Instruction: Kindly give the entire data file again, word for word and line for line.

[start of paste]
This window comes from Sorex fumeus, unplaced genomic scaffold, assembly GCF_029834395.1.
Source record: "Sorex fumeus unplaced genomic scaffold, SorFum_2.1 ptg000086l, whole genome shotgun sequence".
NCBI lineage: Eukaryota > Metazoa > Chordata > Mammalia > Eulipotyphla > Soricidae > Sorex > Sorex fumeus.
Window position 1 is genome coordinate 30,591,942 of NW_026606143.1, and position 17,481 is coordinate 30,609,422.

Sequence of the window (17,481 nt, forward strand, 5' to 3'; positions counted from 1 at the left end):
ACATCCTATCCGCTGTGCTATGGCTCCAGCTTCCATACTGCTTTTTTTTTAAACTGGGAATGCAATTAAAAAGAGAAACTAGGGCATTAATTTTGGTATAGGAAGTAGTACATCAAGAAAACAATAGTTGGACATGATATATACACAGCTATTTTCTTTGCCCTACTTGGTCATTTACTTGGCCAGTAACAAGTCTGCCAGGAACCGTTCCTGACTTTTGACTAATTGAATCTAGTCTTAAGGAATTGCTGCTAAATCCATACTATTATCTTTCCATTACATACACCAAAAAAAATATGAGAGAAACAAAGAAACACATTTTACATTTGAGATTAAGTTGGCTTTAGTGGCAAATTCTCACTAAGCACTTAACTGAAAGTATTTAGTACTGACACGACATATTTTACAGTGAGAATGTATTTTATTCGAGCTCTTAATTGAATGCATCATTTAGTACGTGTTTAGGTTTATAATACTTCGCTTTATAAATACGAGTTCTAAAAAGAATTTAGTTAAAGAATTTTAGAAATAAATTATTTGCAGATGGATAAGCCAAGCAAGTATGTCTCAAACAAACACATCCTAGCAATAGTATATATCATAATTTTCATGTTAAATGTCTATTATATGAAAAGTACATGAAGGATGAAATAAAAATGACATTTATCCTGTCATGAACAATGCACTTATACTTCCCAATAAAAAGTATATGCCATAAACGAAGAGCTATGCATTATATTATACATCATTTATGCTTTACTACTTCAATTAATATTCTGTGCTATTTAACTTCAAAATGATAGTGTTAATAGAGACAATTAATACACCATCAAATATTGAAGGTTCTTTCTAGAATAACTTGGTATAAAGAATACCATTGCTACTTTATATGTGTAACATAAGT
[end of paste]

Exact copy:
This window comes from Sorex fumeus, unplaced genomic scaffold, assembly GCF_029834395.1.
Source record: "Sorex fumeus unplaced genomic scaffold, SorFum_2.1 ptg000086l, whole genome shotgun sequence".
NCBI lineage: Eukaryota > Metazoa > Chordata > Mammalia > Eulipotyphla > Soricidae > Sorex > Sorex fumeus.
Window position 1 is genome coordinate 30,591,942 of NW_026606143.1, and position 17,481 is coordinate 30,609,422.

Sequence of the window (17,481 nt, forward strand, 5' to 3'; positions counted from 1 at the left end):
ACATCCTATCCGCTGTGCTATGGCTCCAGCTTCCATACTGCTTTTTTTTTAAACTGGGAATGCAATTAAAAAGAGAAACTAGGGCATTAATTTTGGTATAGGAAGTAGTACATCAAGAAAACAATAGTTGGACATGATATATACACAGCTATTTTCTTTGCCCTACTTGGTCATTTACTTGGCCAGTAACAAGTCTGCCAGGAACCGTTCCTGACTTTTGACTAATTGAATCTAGTCTTAAGGAATTGCTGCTAAATCCATACTATTATCTTTCCATTACATACACCAAAAAAAATATGAGAGAAACAAAGAAACACATTTTACATTTGAGATTAAGTTGGCTTTAGTGGCAAATTCTCACTAAGCACTTAACTGAAAGTATTTAGTACTGACACGACATATTTTACAGTGAGAATGTATTTTATTCGAGCTCTTAATTGAATGCATCATTTAGTACGTGTTTAGGTTTATAATACTTCGCTTTATAAATACGAGTTCTAAAAAGAATTTAGTTAAAGAATTTTAGAAATAAATTATTTGCAGATGGATAAGCCAAGCAAGTATGTCTCAAACAAACACATCCTAGCAATAGTATATATCATAATTTTCATGTTAAATGTCTATTATATGAAAAGTACATGAAGGATGAAATAAAAATGACATTTATCCTGTCATGAACAATGCACTTATACTTCCCAATAAAAAGTATATGCCATAAACGAAGAGCTATGCATTATATTATACATCATTTATGCTTTACTACTTCAATTAATATTCTGTGCTATTTAACTTCAAAATGATAGTGTTAATAGAGACAATTAATACACCATCAAATATTGAAGGTTCTTTCTAGAATAACTTGGTATAAAGAATACCATTGCTACTTTATATGTGTAACATAAGT